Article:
Nikon Enlarging Lens 50mm, F4

Discussion in 'Enlarging' started by t al z, Oct 7, 2008.

  1. t al z

    t al z Member

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    I am cosidering buying a new enlarging lens (this one: http://www.usedottawa.com/classified-ad/4900177).

    what will be the main differences I notice from the lens I have now. I have a Omega Chromega B Dichroic enlarger and the lens is the lens that came with the enlarger. it is a Rodenstock EL-Omegar F4.

    I have heard the nikon lens is good. bot how specifically will I notice a difference? sharpness?

    thanks.
     
  2. Jon Shiu

    Jon Shiu Subscriber

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    Hi, go for a newer El-Nikkor 50mm f2.8N, which is a 6 element lens. It will be sharper than your existing lens for enlargements. I think the EL Nikkor 50mm f4 is okay, but you should be able to get the f2.8 for $50, or less and it will be sharper for larger enlargements.

    Jon
     
  3. papagene

    papagene Membership Council

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    I would recommend the El Nikkor 50mm f2.8 over the f4. It is a much better performer, sharper and better contrast. With the current cost of enlarging lenses, the f2.8 should be quite affordable.
    Good luck with your quest.

    gene
     
  4. papagene

    papagene Membership Council

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    What timing!!!! :wink:

    gene
     
  5. srs5694

    srs5694 Member

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    To elaborate a bit on what others have said, the lens to which you linked is substantially overpriced. Similar lenses have sold on eBay recently for $10-$28 (mostly $10-$13) plus shipping. The Nikon f/4 50mm lens is a 4-element design, which is inferior to the 6-element design of the Nikon f/2.8 50mm lens. I happen to own samples of both, along with two other 4-element 50mm lenses (a Russian Industar-96U and a Durst Neotaron) and a 5-element lens (a Russian Vega-11U). Of these lenses, the Nikon f/4 is dead last in quality, whereas the Nikon f/2.8 is tops. This is based on side-by-side tests I've done myself. That said, the differences are small enough that they aren't really objectionable in modest (say, 8x10-inch) enlargements done at f/5.6 or f/8. The differences become more noticeable at wider apertures and/or larger print sizes (or greater enlargement, to be more precise). Differences show up most in edge and corner sharpness. Also, sample-to-sample differences in enlarger lenses can be significant, and used lenses (as most of mine are) may have been abused. Thus, it's entirely possible that my Nikon f/4 is a dud by Nikon f/4 standards.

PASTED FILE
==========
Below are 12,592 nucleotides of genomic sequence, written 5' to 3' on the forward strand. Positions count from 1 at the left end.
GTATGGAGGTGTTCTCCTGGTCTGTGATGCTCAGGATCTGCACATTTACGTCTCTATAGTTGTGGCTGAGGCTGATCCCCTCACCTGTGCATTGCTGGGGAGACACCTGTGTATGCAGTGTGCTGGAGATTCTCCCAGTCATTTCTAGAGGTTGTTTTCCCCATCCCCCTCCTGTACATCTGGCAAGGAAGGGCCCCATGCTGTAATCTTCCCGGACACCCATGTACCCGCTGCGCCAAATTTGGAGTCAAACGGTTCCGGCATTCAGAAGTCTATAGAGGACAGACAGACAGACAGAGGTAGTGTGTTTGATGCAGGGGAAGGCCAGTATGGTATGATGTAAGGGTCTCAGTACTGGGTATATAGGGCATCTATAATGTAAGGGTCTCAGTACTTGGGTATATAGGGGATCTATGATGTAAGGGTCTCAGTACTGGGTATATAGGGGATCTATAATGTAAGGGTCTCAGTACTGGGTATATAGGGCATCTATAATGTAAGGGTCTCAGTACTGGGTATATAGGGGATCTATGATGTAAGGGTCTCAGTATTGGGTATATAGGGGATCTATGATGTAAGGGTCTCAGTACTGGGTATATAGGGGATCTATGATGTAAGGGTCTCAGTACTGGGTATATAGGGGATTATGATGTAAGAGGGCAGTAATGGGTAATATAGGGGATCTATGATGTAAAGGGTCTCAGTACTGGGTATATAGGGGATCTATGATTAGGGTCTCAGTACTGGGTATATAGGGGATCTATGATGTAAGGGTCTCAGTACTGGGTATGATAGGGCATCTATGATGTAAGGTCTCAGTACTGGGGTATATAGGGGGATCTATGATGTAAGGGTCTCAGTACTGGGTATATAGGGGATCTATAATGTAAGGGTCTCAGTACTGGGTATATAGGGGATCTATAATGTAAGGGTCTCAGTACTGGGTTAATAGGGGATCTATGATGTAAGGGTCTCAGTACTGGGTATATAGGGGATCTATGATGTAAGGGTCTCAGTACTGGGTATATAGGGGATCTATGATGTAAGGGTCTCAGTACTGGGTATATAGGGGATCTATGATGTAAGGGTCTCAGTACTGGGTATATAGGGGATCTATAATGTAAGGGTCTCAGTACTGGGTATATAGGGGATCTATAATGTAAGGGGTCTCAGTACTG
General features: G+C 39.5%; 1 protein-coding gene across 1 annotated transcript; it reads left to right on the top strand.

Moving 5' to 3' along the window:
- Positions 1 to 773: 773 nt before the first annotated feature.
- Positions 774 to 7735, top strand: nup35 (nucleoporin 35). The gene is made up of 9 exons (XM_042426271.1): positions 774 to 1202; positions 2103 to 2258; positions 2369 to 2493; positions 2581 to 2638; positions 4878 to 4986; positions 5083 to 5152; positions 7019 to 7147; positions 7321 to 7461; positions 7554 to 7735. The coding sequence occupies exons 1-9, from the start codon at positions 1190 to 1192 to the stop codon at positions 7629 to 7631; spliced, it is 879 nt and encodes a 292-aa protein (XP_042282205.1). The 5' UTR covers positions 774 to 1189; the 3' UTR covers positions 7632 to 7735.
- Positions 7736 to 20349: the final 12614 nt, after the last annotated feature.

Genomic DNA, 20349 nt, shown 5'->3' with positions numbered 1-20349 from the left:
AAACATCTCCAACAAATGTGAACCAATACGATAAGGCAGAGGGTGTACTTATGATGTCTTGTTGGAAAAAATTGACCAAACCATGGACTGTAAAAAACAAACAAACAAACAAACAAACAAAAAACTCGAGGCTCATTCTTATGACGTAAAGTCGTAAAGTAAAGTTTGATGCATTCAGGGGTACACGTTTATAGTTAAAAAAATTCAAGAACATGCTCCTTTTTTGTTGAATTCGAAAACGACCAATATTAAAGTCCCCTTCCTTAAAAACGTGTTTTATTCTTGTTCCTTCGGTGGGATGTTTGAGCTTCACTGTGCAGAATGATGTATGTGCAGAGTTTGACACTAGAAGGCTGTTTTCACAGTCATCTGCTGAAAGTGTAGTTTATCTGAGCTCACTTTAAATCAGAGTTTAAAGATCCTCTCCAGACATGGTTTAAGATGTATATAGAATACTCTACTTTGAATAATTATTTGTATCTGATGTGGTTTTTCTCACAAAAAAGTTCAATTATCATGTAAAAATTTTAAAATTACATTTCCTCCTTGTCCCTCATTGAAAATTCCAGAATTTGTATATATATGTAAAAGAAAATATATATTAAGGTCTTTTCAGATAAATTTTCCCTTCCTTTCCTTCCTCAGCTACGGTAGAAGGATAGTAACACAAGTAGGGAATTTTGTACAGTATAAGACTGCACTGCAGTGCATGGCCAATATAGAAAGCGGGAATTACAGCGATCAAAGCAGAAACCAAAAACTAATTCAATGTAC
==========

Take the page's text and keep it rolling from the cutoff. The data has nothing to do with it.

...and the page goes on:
Nikon's 6-element designs are generally considered excellent, as are 6-element designs from other major manufacturers. (Rodenstock, Schneider, and Nikon are the most popular enlarger lens manufacturers, but Fuji, Minolta, and various others make well-respected lenses, too.) Some, but not all, manufacturers use -ar suffixes for their 4-element designs and -on suffixes for their 6-element designs. Rodenstock and Schneider both do this, but Fuji and Nikon don't.
     
  6. nze

    nze Member

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    I'll add that if you don't do larger print than a 12X16 the F4 will be good but above I will take a F2.8
     
  7. t al z

    t al z Member

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    Thanks all, I am going to go for the 2.8. I am printing some 11 x 16 and maybe 16 x 20. much appreciated!
     
  8. Nicholas Lindan

    Nicholas Lindan Advertiser

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    The f/4 can be a very good performer: I had one that was as good as any of my 6-element El Nikkors or Rodagons when stopped to f8/f11. The 4-element design doesn't have to limit performance, only maximum aperture, as any Apo-Tessar or Nikkor-M will testify.

    Dogs seem to be more common in enlarging lenses, or maybe it is just easier to spot them as lenses are judged by how sharply they can image the grain. Naturally, the worst of the lenses end up circulating in the used market.

    The price asked for the lens in question is way too high, as others have noted. For $65 you should be able to get a used EX/VG late model f2.8 50mm El-Nikkor, Rodagon or Componon. I wouldn't offer over $20 for an f4; but at $20 a 50mm f/4 El-Nikkor is very good value for the money. Another very good lens, often available for very little $$, is the enlarging Minolta.
     
  9. naaldvoerder

    naaldvoerder Member

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    For 50 euro, more or less 65$ I bought my Rodenstock Apo-Rodagon 2.8/50. So go find a better deal. Good hunting..

    Jaap Jan